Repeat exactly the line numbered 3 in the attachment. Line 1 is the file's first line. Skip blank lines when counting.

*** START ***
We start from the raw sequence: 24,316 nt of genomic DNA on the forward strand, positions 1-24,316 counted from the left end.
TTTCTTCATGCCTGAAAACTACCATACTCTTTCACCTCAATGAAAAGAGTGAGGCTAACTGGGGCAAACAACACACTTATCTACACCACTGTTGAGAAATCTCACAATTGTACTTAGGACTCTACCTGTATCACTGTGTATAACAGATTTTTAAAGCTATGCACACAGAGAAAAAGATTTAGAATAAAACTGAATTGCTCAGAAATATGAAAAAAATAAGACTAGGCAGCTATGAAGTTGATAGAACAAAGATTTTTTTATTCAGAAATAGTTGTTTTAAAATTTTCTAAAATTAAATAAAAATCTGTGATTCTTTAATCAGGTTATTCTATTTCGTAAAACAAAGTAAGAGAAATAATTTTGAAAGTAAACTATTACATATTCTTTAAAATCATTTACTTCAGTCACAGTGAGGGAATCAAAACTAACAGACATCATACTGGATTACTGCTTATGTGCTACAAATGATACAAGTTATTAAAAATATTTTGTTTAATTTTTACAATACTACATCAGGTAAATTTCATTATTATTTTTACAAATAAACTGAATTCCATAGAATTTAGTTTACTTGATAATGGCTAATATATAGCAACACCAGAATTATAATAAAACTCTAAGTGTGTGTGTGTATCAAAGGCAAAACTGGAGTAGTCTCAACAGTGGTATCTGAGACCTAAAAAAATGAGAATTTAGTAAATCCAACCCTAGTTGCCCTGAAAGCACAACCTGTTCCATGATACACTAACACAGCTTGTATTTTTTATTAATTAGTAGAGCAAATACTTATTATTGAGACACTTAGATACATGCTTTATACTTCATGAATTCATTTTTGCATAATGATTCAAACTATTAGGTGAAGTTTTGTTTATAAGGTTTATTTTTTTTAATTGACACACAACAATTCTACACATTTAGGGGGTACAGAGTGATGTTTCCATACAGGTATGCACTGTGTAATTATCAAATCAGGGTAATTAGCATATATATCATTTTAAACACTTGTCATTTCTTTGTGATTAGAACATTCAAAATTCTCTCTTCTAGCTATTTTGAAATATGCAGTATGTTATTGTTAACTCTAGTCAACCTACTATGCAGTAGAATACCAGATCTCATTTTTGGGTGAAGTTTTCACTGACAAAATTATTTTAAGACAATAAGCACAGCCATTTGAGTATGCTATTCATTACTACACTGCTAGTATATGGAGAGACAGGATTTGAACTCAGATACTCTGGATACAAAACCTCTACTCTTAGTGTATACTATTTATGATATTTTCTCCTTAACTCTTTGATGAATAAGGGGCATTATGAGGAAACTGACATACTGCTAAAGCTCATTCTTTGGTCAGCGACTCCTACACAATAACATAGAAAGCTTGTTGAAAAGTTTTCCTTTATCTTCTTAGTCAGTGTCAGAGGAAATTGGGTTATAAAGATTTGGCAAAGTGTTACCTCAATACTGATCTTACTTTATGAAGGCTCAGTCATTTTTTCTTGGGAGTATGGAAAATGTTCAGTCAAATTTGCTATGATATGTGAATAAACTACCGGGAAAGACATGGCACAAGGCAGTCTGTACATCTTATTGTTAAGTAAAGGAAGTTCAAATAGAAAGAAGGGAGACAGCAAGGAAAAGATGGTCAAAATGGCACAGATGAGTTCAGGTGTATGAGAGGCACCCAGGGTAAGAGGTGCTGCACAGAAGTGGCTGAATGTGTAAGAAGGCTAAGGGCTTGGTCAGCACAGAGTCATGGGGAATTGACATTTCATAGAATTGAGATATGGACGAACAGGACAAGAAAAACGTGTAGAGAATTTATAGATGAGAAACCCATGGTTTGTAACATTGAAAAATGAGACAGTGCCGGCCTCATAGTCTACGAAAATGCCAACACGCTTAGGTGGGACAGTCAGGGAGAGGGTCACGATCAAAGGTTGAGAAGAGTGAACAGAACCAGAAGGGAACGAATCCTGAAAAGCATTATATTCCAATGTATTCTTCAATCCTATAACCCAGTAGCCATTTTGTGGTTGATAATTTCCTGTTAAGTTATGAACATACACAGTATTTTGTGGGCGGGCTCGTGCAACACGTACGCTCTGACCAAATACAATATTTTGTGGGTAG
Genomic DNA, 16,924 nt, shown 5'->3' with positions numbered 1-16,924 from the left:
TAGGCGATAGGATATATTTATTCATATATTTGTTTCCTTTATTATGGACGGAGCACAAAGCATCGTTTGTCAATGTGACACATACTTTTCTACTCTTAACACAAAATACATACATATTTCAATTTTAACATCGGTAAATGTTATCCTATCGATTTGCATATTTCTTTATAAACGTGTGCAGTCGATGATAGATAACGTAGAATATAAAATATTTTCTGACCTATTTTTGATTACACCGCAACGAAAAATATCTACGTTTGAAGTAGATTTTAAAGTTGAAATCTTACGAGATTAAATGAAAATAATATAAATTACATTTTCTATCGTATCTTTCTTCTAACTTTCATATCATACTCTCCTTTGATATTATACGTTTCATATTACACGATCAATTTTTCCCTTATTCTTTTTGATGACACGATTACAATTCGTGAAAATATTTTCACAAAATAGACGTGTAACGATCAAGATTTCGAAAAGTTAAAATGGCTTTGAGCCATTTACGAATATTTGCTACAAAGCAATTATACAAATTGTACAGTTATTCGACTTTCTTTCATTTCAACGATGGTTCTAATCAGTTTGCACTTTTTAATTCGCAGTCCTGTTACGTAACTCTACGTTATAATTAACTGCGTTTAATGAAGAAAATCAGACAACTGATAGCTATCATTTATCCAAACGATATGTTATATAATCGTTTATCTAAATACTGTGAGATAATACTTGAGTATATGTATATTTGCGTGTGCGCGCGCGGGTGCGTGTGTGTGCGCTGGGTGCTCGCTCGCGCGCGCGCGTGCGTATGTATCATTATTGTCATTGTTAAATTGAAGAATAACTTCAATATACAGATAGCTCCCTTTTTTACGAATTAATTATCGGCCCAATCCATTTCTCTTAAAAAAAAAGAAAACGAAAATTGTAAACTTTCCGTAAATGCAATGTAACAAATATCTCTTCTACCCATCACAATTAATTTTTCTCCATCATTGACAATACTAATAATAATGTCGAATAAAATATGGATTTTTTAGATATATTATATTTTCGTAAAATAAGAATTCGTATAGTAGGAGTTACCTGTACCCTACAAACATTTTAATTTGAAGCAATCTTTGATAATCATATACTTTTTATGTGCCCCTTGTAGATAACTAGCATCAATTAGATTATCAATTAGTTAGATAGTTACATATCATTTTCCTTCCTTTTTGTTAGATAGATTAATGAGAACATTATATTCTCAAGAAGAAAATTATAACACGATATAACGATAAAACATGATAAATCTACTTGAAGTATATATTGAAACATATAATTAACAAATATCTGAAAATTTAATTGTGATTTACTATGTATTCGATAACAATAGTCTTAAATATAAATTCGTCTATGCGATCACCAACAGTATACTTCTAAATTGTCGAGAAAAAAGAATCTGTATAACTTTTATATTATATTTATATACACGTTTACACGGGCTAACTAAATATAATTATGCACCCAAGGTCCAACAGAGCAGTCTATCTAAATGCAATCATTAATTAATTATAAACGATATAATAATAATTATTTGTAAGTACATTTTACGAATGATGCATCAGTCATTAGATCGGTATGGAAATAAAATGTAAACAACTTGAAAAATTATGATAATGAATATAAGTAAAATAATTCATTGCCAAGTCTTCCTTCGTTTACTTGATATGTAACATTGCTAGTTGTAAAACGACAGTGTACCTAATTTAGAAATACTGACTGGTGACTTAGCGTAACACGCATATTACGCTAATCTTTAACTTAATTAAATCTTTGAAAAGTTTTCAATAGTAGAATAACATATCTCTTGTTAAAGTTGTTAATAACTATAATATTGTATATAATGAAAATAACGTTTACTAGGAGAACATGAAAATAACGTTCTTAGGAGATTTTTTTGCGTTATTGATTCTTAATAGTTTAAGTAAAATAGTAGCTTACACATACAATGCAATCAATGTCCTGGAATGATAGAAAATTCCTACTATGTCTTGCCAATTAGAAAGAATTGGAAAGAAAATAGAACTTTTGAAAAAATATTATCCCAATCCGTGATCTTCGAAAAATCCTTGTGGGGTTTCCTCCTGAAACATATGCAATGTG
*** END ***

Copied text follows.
Genomic DNA, 16,924 nt, shown 5'->3' with positions numbered 1-16,924 from the left: